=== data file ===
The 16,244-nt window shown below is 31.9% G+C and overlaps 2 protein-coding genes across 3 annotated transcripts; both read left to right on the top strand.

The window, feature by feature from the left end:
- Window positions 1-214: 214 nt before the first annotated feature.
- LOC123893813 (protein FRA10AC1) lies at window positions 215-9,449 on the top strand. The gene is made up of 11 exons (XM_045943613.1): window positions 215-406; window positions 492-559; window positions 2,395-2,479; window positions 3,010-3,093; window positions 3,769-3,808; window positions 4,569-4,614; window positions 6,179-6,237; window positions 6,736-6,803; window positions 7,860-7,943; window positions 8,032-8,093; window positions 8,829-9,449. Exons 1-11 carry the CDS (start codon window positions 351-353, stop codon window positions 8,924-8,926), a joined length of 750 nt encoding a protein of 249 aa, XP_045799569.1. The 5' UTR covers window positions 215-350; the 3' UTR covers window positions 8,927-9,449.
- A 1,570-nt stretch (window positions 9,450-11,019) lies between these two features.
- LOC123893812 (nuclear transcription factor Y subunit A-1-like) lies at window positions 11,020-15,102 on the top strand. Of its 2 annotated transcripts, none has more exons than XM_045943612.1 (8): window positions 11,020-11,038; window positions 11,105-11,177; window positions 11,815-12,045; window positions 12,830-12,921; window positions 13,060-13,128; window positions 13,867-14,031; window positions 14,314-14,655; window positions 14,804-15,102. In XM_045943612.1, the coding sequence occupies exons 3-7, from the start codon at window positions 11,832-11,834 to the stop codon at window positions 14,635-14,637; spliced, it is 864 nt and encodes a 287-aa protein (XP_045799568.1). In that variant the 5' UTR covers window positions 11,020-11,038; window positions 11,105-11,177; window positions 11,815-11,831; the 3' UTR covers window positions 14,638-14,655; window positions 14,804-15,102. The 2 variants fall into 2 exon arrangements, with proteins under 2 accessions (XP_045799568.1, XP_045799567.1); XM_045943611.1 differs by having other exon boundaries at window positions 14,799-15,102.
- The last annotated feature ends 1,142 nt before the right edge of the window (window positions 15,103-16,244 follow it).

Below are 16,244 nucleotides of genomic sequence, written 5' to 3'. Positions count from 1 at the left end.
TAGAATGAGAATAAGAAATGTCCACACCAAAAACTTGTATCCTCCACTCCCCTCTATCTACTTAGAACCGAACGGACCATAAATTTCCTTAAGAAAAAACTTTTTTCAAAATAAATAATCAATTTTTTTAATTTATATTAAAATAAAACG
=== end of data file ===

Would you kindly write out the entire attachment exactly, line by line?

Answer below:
The 16,244-nt window shown below is 31.9% G+C and overlaps 2 protein-coding genes across 3 annotated transcripts; both read left to right on the top strand.

The window, feature by feature from the left end:
- Window positions 1-214: 214 nt before the first annotated feature.
- LOC123893813 (protein FRA10AC1) lies at window positions 215-9,449 on the top strand. The gene is made up of 11 exons (XM_045943613.1): window positions 215-406; window positions 492-559; window positions 2,395-2,479; window positions 3,010-3,093; window positions 3,769-3,808; window positions 4,569-4,614; window positions 6,179-6,237; window positions 6,736-6,803; window positions 7,860-7,943; window positions 8,032-8,093; window positions 8,829-9,449. Exons 1-11 carry the CDS (start codon window positions 351-353, stop codon window positions 8,924-8,926), a joined length of 750 nt encoding a protein of 249 aa, XP_045799569.1. The 5' UTR covers window positions 215-350; the 3' UTR covers window positions 8,927-9,449.
- A 1,570-nt stretch (window positions 9,450-11,019) lies between these two features.
- LOC123893812 (nuclear transcription factor Y subunit A-1-like) lies at window positions 11,020-15,102 on the top strand. Of its 2 annotated transcripts, none has more exons than XM_045943612.1 (8): window positions 11,020-11,038; window positions 11,105-11,177; window positions 11,815-12,045; window positions 12,830-12,921; window positions 13,060-13,128; window positions 13,867-14,031; window positions 14,314-14,655; window positions 14,804-15,102. In XM_045943612.1, the coding sequence occupies exons 3-7, from the start codon at window positions 11,832-11,834 to the stop codon at window positions 14,635-14,637; spliced, it is 864 nt and encodes a 287-aa protein (XP_045799568.1). In that variant the 5' UTR covers window positions 11,020-11,038; window positions 11,105-11,177; window positions 11,815-11,831; the 3' UTR covers window positions 14,638-14,655; window positions 14,804-15,102. The 2 variants fall into 2 exon arrangements, with proteins under 2 accessions (XP_045799568.1, XP_045799567.1); XM_045943611.1 differs by having other exon boundaries at window positions 14,799-15,102.
- The last annotated feature ends 1,142 nt before the right edge of the window (window positions 15,103-16,244 follow it).

Below are 16,244 nucleotides of genomic sequence, written 5' to 3'. Positions count from 1 at the left end.
TAGAATGAGAATAAGAAATGTCCACACCAAAAACTTGTATCCTCCACTCCCCTCTATCTACTTAGAACCGAACGGACCATAAATTTCCTTAAGAAAAAACTTTTTTCAAAATAAATAATCAATTTTTTTAATTTATATTAAAATAAAACG